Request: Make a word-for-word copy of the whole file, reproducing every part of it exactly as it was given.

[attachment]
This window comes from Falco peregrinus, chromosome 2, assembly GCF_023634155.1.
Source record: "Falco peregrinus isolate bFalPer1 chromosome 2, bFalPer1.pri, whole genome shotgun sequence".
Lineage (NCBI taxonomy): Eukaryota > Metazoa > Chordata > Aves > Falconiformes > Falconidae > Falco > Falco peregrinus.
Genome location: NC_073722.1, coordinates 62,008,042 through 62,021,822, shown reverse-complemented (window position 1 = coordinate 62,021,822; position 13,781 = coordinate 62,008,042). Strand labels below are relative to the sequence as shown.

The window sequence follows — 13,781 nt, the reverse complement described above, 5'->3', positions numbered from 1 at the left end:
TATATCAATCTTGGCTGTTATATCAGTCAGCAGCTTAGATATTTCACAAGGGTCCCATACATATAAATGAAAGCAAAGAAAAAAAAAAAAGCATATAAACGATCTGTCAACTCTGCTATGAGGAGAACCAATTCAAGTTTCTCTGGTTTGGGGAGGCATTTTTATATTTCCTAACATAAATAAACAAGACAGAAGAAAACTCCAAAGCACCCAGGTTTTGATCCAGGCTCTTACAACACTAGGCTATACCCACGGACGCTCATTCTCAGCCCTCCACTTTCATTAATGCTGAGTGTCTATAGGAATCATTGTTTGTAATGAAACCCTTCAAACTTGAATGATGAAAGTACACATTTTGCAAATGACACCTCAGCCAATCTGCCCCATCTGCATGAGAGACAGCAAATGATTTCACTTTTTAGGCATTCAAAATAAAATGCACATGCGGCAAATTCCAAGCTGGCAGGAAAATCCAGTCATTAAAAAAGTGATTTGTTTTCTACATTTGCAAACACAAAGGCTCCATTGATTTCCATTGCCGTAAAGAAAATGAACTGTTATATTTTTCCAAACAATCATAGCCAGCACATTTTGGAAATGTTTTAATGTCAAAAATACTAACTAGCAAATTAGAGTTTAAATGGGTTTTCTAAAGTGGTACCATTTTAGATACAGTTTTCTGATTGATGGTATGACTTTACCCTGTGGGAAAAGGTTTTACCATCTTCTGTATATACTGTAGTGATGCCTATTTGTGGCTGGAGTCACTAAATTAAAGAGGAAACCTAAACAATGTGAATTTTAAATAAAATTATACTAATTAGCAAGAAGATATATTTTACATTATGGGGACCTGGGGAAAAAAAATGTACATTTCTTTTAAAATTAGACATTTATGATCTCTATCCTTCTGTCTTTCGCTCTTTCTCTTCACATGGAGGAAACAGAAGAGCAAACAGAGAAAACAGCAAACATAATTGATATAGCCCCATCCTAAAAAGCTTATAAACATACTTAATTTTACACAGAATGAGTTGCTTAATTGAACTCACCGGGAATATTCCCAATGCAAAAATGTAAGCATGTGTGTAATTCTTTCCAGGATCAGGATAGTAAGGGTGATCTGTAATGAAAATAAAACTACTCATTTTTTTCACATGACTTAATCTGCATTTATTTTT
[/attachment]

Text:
This window comes from Falco peregrinus, chromosome 2, assembly GCF_023634155.1.
Source record: "Falco peregrinus isolate bFalPer1 chromosome 2, bFalPer1.pri, whole genome shotgun sequence".
Lineage (NCBI taxonomy): Eukaryota > Metazoa > Chordata > Aves > Falconiformes > Falconidae > Falco > Falco peregrinus.
Genome location: NC_073722.1, coordinates 62,008,042 through 62,021,822, shown reverse-complemented (window position 1 = coordinate 62,021,822; position 13,781 = coordinate 62,008,042). Strand labels below are relative to the sequence as shown.

The window sequence follows — 13,781 nt, the reverse complement described above, 5'->3', positions numbered from 1 at the left end:
TATATCAATCTTGGCTGTTATATCAGTCAGCAGCTTAGATATTTCACAAGGGTCCCATACATATAAATGAAAGCAAAGAAAAAAAAAAAAGCATATAAACGATCTGTCAACTCTGCTATGAGGAGAACCAATTCAAGTTTCTCTGGTTTGGGGAGGCATTTTTATATTTCCTAACATAAATAAACAAGACAGAAGAAAACTCCAAAGCACCCAGGTTTTGATCCAGGCTCTTACAACACTAGGCTATACCCACGGACGCTCATTCTCAGCCCTCCACTTTCATTAATGCTGAGTGTCTATAGGAATCATTGTTTGTAATGAAACCCTTCAAACTTGAATGATGAAAGTACACATTTTGCAAATGACACCTCAGCCAATCTGCCCCATCTGCATGAGAGACAGCAAATGATTTCACTTTTTAGGCATTCAAAATAAAATGCACATGCGGCAAATTCCAAGCTGGCAGGAAAATCCAGTCATTAAAAAAGTGATTTGTTTTCTACATTTGCAAACACAAAGGCTCCATTGATTTCCATTGCCGTAAAGAAAATGAACTGTTATATTTTTCCAAACAATCATAGCCAGCACATTTTGGAAATGTTTTAATGTCAAAAATACTAACTAGCAAATTAGAGTTTAAATGGGTTTTCTAAAGTGGTACCATTTTAGATACAGTTTTCTGATTGATGGTATGACTTTACCCTGTGGGAAAAGGTTTTACCATCTTCTGTATATACTGTAGTGATGCCTATTTGTGGCTGGAGTCACTAAATTAAAGAGGAAACCTAAACAATGTGAATTTTAAATAAAATTATACTAATTAGCAAGAAGATATATTTTACATTATGGGGACCTGGGGAAAAAAAATGTACATTTCTTTTAAAATTAGACATTTATGATCTCTATCCTTCTGTCTTTCGCTCTTTCTCTTCACATGGAGGAAACAGAAGAGCAAACAGAGAAAACAGCAAACATAATTGATATAGCCCCATCCTAAAAAGCTTATAAACATACTTAATTTTACACAGAATGAGTTGCTTAATTGAACTCACCGGGAATATTCCCAATGCAAAAATGTAAGCATGTGTGTAATTCTTTCCAGGATCAGGATAGTAAGGGTGATCTGTAATGAAAATAAAACTACTCATTTTTTTCACATGACTTAATCTGCATTTATTTTT